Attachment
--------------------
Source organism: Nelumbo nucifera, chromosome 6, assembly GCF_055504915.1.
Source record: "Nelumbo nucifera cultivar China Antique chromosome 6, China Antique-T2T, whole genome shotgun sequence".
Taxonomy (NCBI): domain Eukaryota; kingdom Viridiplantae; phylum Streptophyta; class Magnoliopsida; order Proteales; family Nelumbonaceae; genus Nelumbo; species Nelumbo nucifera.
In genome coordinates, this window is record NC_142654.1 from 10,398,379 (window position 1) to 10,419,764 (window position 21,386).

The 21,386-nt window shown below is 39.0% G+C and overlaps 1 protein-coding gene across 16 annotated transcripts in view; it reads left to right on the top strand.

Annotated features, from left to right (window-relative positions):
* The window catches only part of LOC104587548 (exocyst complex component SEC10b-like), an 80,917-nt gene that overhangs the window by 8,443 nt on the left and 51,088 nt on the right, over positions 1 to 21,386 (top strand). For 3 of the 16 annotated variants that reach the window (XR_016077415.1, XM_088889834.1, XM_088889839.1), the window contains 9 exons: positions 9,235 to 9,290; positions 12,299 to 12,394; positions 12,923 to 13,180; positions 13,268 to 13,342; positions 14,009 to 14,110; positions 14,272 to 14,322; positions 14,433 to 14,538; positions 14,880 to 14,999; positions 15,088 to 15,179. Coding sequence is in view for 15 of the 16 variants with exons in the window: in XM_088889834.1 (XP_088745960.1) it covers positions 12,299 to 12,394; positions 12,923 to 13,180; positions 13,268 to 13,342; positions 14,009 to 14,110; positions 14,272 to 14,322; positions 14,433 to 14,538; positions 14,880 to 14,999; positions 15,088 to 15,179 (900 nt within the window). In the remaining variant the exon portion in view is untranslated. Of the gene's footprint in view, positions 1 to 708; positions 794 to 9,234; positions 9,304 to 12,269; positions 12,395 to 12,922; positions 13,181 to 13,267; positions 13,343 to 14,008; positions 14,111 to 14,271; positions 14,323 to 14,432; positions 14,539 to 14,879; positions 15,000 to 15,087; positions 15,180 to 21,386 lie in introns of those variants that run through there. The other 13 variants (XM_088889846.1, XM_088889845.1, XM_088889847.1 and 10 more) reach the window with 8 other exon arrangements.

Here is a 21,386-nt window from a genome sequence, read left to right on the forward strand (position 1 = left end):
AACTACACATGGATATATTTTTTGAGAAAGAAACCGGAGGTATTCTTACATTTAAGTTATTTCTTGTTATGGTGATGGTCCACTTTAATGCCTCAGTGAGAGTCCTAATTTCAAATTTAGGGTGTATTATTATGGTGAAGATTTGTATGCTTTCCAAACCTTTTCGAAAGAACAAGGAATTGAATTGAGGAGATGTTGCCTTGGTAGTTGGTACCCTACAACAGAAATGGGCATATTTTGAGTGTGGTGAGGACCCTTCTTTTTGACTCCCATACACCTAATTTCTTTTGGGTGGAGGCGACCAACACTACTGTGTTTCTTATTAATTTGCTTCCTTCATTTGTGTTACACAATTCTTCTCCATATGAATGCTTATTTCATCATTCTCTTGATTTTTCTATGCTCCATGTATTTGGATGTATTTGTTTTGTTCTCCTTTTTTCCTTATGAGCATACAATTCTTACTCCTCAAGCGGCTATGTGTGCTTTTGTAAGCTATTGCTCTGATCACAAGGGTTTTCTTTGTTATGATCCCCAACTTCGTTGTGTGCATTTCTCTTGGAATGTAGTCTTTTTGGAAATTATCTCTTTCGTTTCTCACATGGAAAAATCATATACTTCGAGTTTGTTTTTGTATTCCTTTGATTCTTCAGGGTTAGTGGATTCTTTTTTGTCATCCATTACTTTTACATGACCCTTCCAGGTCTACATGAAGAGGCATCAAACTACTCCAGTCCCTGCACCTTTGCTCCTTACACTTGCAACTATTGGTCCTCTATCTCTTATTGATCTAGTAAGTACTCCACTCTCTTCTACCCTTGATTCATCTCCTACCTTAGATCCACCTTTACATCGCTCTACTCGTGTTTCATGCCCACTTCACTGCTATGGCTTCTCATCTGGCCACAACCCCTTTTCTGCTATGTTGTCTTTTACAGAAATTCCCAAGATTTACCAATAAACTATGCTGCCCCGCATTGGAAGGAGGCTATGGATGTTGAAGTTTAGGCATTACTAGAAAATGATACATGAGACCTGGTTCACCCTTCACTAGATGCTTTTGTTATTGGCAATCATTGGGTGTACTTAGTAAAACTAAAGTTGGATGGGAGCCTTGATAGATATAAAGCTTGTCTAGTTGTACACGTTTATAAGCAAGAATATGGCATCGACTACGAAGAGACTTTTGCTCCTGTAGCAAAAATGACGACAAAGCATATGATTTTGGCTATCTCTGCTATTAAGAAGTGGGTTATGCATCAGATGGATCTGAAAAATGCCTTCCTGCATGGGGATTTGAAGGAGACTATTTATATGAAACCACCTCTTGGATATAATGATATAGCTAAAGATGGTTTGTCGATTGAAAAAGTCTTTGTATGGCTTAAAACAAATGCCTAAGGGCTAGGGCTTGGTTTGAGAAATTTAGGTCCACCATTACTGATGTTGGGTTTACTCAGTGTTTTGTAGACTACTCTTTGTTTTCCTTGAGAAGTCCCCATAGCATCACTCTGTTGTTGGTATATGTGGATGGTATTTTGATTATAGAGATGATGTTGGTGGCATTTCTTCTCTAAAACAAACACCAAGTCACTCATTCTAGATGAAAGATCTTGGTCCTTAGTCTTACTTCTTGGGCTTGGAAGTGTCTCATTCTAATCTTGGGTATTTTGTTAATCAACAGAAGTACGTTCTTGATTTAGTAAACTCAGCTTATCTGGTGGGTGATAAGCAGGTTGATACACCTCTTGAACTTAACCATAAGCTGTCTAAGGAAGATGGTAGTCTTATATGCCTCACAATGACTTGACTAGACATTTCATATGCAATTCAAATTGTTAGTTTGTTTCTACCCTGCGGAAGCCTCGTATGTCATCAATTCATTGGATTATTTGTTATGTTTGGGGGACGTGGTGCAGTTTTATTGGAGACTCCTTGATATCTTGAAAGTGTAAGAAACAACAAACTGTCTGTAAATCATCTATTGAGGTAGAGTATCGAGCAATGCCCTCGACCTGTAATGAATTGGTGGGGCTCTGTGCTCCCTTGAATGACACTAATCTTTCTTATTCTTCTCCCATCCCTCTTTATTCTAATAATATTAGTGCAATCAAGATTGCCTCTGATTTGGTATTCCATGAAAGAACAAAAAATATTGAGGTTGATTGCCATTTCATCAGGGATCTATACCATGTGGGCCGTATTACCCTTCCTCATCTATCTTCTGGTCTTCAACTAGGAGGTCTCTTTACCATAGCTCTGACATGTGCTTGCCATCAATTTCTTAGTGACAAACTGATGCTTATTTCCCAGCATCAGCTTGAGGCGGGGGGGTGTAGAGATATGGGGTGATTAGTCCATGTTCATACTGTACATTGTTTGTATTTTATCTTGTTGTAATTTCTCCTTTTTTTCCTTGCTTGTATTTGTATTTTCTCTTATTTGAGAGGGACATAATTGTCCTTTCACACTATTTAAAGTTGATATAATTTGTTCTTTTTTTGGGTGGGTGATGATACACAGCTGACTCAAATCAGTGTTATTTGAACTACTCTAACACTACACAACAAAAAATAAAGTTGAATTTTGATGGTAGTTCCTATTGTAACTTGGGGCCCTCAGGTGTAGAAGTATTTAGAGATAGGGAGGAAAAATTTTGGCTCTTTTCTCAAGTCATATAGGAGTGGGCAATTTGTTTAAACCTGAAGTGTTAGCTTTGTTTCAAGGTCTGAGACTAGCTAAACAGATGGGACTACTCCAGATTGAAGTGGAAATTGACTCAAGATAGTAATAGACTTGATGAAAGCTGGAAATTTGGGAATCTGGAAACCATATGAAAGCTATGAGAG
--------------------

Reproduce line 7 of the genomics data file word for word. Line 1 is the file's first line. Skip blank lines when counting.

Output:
* The window catches only part of LOC104587548 (exocyst complex component SEC10b-like), an 80,917-nt gene that overhangs the window by 8,443 nt on the left and 51,088 nt on the right, over positions 1 to 21,386 (top strand). For 3 of the 16 annotated variants that reach the window (XR_016077415.1, XM_088889834.1, XM_088889839.1), the window contains 9 exons: positions 9,235 to 9,290; positions 12,299 to 12,394; positions 12,923 to 13,180; positions 13,268 to 13,342; positions 14,009 to 14,110; positions 14,272 to 14,322; positions 14,433 to 14,538; positions 14,880 to 14,999; positions 15,088 to 15,179. Coding sequence is in view for 15 of the 16 variants with exons in the window: in XM_088889834.1 (XP_088745960.1) it covers positions 12,299 to 12,394; positions 12,923 to 13,180; positions 13,268 to 13,342; positions 14,009 to 14,110; positions 14,272 to 14,322; positions 14,433 to 14,538; positions 14,880 to 14,999; positions 15,088 to 15,179 (900 nt within the window). In the remaining variant the exon portion in view is untranslated. Of the gene's footprint in view, positions 1 to 708; positions 794 to 9,234; positions 9,304 to 12,269; positions 12,395 to 12,922; positions 13,181 to 13,267; positions 13,343 to 14,008; positions 14,111 to 14,271; positions 14,323 to 14,432; positions 14,539 to 14,879; positions 15,000 to 15,087; positions 15,180 to 21,386 lie in introns of those variants that run through there. The other 13 variants (XM_088889846.1, XM_088889845.1, XM_088889847.1 and 10 more) reach the window with 8 other exon arrangements.